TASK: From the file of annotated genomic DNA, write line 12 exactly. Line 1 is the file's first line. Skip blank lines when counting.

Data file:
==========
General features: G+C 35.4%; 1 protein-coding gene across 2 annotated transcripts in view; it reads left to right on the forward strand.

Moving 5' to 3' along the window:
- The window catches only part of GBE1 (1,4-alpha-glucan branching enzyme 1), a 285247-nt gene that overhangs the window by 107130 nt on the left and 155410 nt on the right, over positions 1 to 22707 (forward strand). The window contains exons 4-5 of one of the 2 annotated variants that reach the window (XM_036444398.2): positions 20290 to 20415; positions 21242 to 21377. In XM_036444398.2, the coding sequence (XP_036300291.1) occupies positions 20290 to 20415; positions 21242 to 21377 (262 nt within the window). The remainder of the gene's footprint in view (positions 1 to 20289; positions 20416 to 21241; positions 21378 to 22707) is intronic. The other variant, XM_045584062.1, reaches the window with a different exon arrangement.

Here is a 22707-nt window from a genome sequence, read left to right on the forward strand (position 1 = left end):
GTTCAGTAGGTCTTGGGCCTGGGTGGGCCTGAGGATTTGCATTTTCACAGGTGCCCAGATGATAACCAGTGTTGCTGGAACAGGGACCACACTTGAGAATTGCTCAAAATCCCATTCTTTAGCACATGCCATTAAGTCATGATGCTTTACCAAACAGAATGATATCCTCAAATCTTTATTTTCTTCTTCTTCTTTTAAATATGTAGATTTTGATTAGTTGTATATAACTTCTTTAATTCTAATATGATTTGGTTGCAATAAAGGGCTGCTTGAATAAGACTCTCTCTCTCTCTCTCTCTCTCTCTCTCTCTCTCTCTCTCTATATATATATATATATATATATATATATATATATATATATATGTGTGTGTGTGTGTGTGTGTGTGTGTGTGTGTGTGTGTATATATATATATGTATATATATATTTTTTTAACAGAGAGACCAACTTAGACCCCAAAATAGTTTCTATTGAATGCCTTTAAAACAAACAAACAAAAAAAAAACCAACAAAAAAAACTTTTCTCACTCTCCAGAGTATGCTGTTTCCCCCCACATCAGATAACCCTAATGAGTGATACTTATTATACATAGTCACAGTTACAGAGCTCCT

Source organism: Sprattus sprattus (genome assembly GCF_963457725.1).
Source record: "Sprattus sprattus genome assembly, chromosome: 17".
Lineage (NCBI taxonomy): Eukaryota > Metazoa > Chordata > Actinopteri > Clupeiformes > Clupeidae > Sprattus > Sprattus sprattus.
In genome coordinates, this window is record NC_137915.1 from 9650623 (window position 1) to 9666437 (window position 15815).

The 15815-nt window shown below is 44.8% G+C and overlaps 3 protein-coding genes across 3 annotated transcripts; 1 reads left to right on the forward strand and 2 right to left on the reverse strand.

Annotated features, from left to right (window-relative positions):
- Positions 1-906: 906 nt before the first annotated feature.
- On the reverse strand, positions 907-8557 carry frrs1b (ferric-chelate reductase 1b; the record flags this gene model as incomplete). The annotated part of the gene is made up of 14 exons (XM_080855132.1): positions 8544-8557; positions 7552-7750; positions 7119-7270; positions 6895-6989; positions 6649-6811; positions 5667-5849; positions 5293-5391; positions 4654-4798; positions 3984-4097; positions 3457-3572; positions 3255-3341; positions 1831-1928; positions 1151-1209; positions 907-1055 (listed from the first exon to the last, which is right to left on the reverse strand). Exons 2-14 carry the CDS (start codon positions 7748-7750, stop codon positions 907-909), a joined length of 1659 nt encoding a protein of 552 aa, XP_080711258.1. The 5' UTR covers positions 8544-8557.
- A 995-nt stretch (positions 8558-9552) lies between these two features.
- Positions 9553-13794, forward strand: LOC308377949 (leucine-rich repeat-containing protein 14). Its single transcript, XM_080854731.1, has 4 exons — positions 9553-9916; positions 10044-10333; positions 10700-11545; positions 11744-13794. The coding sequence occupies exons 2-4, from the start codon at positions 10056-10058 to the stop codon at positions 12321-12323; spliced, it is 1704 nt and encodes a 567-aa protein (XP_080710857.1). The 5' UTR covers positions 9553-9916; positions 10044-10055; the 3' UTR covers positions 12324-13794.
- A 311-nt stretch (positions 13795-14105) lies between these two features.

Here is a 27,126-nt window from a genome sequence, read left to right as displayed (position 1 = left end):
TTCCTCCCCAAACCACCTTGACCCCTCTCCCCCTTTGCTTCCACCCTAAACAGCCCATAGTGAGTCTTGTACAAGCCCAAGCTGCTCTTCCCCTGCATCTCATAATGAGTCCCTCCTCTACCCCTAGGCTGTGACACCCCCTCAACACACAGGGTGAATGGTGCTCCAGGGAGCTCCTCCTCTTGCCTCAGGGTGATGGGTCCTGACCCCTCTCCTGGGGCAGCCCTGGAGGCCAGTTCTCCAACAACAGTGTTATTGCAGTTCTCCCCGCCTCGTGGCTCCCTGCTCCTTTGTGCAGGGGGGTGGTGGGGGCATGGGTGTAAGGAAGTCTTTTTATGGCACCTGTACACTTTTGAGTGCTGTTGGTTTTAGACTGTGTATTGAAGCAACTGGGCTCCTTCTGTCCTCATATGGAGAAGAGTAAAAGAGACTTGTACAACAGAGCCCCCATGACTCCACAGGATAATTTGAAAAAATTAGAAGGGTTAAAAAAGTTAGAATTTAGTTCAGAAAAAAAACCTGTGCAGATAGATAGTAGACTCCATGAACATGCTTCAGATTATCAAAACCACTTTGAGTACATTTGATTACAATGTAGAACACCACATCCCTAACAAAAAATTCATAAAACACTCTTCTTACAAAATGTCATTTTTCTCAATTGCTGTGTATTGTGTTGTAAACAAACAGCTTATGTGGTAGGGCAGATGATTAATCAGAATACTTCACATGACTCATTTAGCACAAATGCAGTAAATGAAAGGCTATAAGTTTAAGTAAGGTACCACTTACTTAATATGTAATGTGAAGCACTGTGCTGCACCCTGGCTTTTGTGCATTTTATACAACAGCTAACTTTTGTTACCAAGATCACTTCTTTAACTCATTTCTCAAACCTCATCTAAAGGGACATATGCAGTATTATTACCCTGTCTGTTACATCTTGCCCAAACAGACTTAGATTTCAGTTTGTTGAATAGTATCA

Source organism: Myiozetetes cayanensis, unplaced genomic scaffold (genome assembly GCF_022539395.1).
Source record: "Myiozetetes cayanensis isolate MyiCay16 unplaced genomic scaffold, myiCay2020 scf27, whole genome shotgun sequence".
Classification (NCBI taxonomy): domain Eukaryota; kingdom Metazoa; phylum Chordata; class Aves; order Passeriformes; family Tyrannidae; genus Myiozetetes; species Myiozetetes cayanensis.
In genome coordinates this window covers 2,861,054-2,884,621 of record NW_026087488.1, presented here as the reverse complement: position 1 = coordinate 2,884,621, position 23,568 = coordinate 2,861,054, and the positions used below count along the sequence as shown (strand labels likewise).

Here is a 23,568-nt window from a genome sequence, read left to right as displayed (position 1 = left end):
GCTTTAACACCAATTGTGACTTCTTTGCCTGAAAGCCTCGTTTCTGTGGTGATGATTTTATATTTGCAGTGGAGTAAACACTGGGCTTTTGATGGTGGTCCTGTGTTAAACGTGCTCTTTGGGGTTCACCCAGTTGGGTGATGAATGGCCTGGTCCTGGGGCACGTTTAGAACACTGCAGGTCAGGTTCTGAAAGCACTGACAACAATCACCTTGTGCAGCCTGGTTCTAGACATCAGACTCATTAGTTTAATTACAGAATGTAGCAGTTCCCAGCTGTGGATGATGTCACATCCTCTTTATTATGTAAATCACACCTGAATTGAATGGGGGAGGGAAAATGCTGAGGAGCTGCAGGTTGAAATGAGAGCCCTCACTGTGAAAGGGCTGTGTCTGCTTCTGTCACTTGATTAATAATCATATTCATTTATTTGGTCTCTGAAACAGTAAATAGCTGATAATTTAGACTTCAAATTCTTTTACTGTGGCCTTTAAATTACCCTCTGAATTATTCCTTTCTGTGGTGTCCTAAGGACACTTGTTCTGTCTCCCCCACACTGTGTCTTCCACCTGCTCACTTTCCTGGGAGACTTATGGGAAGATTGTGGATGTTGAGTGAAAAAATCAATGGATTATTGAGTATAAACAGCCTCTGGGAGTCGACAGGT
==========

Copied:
- Positions 1-906: 906 nt before the first annotated feature.